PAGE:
Cover Musings: I think we can all establish that I absolutely adore most of the covers of the Iron Fey series. I think this one, though, steals the show. Love the red around the borders!
“Be forewarned, darling, I don’t care if you are Mab’s favorite son. If you threaten any in this house, I will rip your guts out through your nose and string my harps with them.”“I’d love to see that, personally,” Puck muttered, smirking. (pg. 61)
“Looks like the war isn’t going well for us.”“That’s what I like about you, prince. You’re always so cheerful.” Puck shook his head, gazing around the camp, and wrinkled his nose. “Although I will say, this place has seen better days. Does anyone feel like they’re about to hurl, or is it just me?” (pg. 138)
“The Desert of Lost Things,” Puck said dramatically. “Well, that’s appropriate. We’re here, aren’t we?”“We are not lost,” I told him firmly, tossing the cell phone away. It hit the sand and was swallowed immediately. “I know exactly where I’m going.”“Oh, good. And here I thought we were taking the scenic route.” (pg. 214)
Puck was already crouched behind a jagged outcropping, huddled against it as streams of sand flowed around him, bouncing odds and ends off the stones.“Well, this is fun,” Puck said as we ducked behind the rock, huddled together as wind and sand shrieked around us. “It’s not every day I get to tell someone I was attacked by a pair of flying reading glasses. Ow.” He rubbed his forehead, where a bruise had started to form. (pg. 215)
“For the record,” Grimalkin stated as we ventured, single file, into the black, “I do not think this is a good idea. But, as no one listens to the cat anymore, I will have to wait until we are completely lost to say ‘I told you so.’” (pg. 218)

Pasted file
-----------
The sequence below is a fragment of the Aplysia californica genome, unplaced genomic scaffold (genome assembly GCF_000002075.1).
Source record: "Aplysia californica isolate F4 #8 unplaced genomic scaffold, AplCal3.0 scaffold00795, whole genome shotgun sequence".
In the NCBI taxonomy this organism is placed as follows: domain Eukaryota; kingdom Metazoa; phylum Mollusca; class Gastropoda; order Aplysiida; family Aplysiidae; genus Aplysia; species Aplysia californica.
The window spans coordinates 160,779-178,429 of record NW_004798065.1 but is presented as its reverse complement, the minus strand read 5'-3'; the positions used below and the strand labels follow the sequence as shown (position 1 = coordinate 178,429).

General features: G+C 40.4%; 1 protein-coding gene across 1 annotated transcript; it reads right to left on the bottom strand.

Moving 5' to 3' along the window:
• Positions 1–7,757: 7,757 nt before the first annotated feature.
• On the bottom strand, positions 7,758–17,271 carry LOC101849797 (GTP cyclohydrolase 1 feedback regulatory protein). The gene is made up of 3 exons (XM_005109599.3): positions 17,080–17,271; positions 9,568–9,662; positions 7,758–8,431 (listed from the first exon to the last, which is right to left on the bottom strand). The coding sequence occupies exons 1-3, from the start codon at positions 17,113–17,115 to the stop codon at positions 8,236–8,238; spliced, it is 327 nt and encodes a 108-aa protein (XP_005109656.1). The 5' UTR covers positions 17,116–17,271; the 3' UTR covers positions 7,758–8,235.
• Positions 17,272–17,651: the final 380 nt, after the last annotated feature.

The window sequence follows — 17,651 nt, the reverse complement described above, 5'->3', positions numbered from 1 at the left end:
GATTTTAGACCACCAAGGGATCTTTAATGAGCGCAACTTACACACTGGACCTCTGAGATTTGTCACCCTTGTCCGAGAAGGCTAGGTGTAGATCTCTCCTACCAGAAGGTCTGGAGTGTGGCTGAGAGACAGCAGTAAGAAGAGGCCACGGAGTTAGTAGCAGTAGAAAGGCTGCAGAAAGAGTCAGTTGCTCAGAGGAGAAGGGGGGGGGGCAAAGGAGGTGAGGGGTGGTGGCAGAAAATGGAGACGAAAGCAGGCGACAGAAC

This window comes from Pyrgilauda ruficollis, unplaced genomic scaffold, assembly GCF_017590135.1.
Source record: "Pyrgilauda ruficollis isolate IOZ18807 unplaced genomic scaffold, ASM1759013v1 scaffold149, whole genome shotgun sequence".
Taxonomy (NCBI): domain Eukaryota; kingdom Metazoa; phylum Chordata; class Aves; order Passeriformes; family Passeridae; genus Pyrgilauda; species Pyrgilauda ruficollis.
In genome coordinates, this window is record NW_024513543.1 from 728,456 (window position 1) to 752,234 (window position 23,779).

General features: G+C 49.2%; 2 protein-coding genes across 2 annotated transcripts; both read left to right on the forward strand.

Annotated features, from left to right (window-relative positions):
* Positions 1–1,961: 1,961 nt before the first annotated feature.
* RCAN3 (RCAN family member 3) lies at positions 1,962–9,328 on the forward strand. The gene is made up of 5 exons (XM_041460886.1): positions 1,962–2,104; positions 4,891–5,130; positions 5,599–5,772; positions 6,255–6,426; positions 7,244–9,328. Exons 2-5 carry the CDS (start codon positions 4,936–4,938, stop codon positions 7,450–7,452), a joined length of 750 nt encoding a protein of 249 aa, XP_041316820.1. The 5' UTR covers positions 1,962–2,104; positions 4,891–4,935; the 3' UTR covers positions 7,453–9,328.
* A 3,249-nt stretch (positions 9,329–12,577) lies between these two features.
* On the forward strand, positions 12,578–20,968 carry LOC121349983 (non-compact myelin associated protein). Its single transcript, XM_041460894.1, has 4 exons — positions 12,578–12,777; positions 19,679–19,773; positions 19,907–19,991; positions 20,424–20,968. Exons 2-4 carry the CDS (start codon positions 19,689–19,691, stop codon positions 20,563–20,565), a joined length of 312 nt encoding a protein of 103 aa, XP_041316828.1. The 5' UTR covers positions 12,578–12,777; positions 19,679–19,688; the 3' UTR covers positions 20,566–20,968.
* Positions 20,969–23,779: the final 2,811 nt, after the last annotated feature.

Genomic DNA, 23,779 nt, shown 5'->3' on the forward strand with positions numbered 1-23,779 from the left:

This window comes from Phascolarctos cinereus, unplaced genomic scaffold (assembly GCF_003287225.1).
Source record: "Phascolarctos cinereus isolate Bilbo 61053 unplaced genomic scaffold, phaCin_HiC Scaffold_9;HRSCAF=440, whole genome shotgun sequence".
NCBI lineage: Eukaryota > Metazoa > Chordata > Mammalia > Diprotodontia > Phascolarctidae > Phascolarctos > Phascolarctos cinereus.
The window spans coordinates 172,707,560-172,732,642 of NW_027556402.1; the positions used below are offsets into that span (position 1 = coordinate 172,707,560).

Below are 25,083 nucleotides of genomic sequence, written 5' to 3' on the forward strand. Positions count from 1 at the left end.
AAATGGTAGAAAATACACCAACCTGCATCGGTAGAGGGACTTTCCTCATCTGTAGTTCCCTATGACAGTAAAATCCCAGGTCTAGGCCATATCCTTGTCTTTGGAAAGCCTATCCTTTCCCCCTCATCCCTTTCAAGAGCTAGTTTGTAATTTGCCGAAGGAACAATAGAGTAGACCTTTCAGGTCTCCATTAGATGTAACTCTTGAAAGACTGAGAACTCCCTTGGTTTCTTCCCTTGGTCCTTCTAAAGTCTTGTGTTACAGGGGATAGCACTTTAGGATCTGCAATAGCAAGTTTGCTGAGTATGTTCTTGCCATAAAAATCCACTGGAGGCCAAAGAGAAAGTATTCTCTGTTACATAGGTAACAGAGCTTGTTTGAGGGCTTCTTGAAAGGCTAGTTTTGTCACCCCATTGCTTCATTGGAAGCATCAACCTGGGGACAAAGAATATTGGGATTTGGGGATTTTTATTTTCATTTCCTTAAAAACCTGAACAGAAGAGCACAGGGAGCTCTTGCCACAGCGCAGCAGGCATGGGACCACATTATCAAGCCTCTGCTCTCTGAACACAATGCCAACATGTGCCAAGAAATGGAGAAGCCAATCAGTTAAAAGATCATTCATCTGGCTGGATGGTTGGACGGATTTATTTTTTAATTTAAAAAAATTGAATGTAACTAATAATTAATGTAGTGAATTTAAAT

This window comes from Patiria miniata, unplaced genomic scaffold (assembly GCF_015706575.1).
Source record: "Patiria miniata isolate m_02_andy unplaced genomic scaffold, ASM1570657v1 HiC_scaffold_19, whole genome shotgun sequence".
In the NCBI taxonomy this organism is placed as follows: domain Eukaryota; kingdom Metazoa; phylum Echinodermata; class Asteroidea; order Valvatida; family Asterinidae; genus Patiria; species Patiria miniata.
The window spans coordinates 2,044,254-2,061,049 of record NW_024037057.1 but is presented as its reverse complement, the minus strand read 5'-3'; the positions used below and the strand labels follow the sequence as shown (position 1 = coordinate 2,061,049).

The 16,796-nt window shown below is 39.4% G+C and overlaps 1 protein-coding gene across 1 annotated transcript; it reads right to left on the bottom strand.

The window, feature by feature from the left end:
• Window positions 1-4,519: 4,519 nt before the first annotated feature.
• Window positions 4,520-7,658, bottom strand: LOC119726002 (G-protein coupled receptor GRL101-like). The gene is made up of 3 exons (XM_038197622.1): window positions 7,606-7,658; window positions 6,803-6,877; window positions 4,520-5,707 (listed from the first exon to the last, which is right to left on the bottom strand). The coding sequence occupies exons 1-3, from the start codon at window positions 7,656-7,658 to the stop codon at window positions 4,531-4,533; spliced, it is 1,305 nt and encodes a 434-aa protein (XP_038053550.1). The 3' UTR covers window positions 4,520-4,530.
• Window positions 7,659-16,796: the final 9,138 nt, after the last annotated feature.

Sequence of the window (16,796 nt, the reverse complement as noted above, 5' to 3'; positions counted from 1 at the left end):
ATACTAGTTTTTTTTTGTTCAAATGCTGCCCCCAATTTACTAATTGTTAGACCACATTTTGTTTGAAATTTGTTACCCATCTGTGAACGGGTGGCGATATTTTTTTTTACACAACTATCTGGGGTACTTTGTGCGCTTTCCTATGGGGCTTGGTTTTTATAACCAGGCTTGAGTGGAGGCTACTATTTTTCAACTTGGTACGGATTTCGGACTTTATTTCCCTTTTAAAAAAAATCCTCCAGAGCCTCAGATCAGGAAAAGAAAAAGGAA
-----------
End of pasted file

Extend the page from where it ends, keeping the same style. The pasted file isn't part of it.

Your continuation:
Ash gently took the branch from me, narrowing his eyes. “Do you know what this is?” he murmured.Puck smirked. “Uh, yes, actually. In most circles, it’s called a stick. Used for starting fires, poking large insects, and playing fetch with your dog.” (pg. 243)
“Oh, look, demon fey, lake of liquid hot magma—does this remind you of anything?” He grimaced, giving me a weak grin. “When I said I’d follow you to hell and back, I wasn’t trying to be literal, princess.” (pg. 289-290)
“Last night, I was wondering how the courts were going to tell us apart from the false king’s army. Bad Iron fey, good Iron fey—they all look the same to me. Sooooo...” he swept the pole up with a flourish, and a bright green banner snapped open at the top, the silhouette of a great oak splayed proudly across the front. “I wanted to make it a picture of a flower or butterfly,” Puck said, smiling at my awed look, “but I didn’t think that would strike fear into the heart of the false king.” (pg. 301)
Overall Thoughts/Final Comments: As I got to the middle of this novel, I was almost sure of how I was going to rate this. My mind was set. Then I got to the ending. My god, did the ending change my mind! I can’t even begin to explain why I loved the ending so much. Not only was it selfless and saved a whole lot of faeries, but it tied up loose ends and was somewhat a happy ending. Meghan didn’t make me want to slap her this time; Ash showed his softer, more likeable side; Puck was just awesome and witty overall. The pacing wasn’t that great in the novel, but when the pace does pick up, it more than makes up for it.
My rating for the series overall (without the books from Ash’s perspective or the novella):
1. The Iron King (first book)
2. The Iron Queen (third book)
3. The Iron Daughter (second book)